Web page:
Asset Retirement Obligation
Section ASC, 410-20 of U.S. GAAP gives the guidelines for accounting obligations for retiring tangible long-lived assets (Deloitte, 2018). The asset retirement cost is treated as an expense whose value is determined by the practical value of the asset as an estimate at the property commissioning. Initial recognition of an ARO liability has to be fairly estimated at the acquisition of the property if it is possible to estimate the ARO’s fair value (Ernest Young, 2018, p. 312). In this case, Zimmer Chemical Co. has already determined that the fair value is $2 million, which will be incurred to dismantle and clean up the facility. This cost would, therefore, be passed as an expense at the end of the fifteen years of operation.
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Under IFRS, section IAS 18 provides the guidelines for accounting for the cost of retiring a plant or equipment and restoring the site where the plant is located. IFRS provides that a plant or equipment includes the initial estimate of the ARO unless incurred during the period when the property was used to produce inventory. In this case, the ARO is added to the carrying amount of the inventory (Deloitte, 2018). The initial estimated cost of dismantling and removing an item to restore the site to its original form is one of the components of a property. The corresponding liability obligation may be incurred in two ways (Deloitte, 2018). First, the estimate may be made when the item is acquired. The second way is by using the item during the property’s lifetime for processes other than producing inventory. Section IAS 2 on inventories provides that accounting for the cost of an item at the acquiring stage has the same results as accounting for the cost as a part of the equipment cost at its decommissioning. In this regard, $2 million will be charged to the inventory (Deloitte, 2018).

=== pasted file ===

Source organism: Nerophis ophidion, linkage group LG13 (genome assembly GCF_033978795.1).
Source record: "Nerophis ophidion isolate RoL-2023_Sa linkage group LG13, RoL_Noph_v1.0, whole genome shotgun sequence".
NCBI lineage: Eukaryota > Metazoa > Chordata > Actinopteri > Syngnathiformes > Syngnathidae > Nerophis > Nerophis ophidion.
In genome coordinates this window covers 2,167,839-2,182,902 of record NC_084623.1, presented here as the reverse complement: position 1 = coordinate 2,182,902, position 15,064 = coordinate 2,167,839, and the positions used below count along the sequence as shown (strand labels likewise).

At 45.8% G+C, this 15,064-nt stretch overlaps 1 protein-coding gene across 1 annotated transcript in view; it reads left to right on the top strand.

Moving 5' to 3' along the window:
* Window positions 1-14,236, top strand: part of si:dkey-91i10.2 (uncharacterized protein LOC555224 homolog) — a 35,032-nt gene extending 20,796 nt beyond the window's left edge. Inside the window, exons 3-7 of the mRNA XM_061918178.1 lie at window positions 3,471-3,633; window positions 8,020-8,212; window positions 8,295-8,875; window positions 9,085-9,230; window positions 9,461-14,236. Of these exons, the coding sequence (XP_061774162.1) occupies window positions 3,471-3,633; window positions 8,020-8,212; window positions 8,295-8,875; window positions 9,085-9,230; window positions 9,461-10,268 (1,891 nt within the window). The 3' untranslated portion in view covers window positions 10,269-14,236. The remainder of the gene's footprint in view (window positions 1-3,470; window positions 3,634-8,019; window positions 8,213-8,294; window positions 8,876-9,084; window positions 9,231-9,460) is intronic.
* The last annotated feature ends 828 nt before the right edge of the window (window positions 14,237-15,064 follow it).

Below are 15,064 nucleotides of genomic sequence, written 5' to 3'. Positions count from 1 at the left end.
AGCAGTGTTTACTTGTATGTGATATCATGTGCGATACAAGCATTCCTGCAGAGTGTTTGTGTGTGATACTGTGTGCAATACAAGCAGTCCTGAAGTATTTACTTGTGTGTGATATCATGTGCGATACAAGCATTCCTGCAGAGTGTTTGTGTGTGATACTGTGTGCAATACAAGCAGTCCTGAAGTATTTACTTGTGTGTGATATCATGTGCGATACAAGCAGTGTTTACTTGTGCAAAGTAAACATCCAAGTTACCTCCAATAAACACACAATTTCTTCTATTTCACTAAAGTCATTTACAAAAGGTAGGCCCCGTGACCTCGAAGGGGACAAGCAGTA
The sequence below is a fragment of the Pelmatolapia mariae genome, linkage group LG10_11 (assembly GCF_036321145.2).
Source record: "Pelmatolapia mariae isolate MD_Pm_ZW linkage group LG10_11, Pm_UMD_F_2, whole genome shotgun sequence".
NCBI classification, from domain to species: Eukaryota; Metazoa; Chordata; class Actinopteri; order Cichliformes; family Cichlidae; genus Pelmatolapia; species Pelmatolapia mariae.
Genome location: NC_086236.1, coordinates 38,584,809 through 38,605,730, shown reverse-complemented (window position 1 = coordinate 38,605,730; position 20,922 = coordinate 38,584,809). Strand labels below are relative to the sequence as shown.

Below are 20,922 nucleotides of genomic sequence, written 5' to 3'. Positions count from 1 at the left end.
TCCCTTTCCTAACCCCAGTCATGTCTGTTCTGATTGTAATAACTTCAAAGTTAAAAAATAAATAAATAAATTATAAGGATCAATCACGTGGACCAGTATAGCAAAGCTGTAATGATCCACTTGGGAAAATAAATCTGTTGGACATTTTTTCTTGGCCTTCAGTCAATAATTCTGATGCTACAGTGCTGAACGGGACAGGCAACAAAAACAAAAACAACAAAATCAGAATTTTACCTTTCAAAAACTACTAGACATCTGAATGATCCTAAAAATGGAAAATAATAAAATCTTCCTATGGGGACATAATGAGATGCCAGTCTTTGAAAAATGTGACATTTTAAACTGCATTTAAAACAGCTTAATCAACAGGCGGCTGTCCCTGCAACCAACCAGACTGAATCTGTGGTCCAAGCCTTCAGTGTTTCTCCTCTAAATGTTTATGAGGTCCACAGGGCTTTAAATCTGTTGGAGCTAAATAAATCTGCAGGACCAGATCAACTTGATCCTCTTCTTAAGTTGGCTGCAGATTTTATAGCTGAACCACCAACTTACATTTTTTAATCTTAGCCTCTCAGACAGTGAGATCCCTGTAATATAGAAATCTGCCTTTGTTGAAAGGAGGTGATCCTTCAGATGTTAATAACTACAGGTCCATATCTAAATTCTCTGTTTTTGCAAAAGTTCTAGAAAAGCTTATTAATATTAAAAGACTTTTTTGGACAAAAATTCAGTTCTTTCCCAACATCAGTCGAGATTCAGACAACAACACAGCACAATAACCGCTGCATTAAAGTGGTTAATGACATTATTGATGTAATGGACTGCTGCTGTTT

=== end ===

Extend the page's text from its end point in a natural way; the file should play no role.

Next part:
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Deloitte. (2018, July 18). Asset retirement obligations — Key differences between U.S. GAAP and IFRSs. Retrieved from US GAAP Plus: https://www.iasplus.com/en-us/standards/ifrs-usgaap/aro
Ernest Young. (2018). US GAAP/IFRS accounting differences aidentifier tool. New York: EY.
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TOPIC: ASSET RETIREMENT OBLIGATIONS DATABASES: FASB CODIFICATION & EIFRS
Zimmer Chemical Co. has chemical manufacturing facilities around the world. Recently, Zimmer erected a new facility in South Korea at a cost of $48 million and plans to operate the new facility for a period of fifteen years. The South Korean government requires that, at the time Zimmer concludes operations at the facility, Zimmer dismantle the facility and clean up any chemical spills that might have occurred at the location during manufacturing operations. The estimated cost of the dismantling and cleanup is $2 million.
Zimmer’s management has concluded that the accounting for the asset retirement obligation (ARO) could be handled in one of three ways:
- Record the $2 million as an expense at the time of dismantling and cleanup (at the end of the fifteen-year-life of the facility).
- Increase the cost of the asset (manufacturing plant) by $2 million, for a total cost of $50 million.
- Charge the $2 million to inventory, since the ARO should be part of production costs of inventory.
In discussions with the South Korean government, Zimmer is informed that the South Korean manufacturing facility will be required to prepare and report its financial statement in accordance with IFRS. As a result, Zimmer’s managers are attempting to decide the acceptable accounting treatment for the ARO. They assume that the accounting is the same under U.S. GAAP and IFRS. They turn to you, the outside accounting firm representative, for advice.
- Conduct research to determine the appropriate accounting recognition of the ARO under U.S. GAAP and IFRS. Prepare a report to be presented to Zimmer’s management with specific authoritative literature references.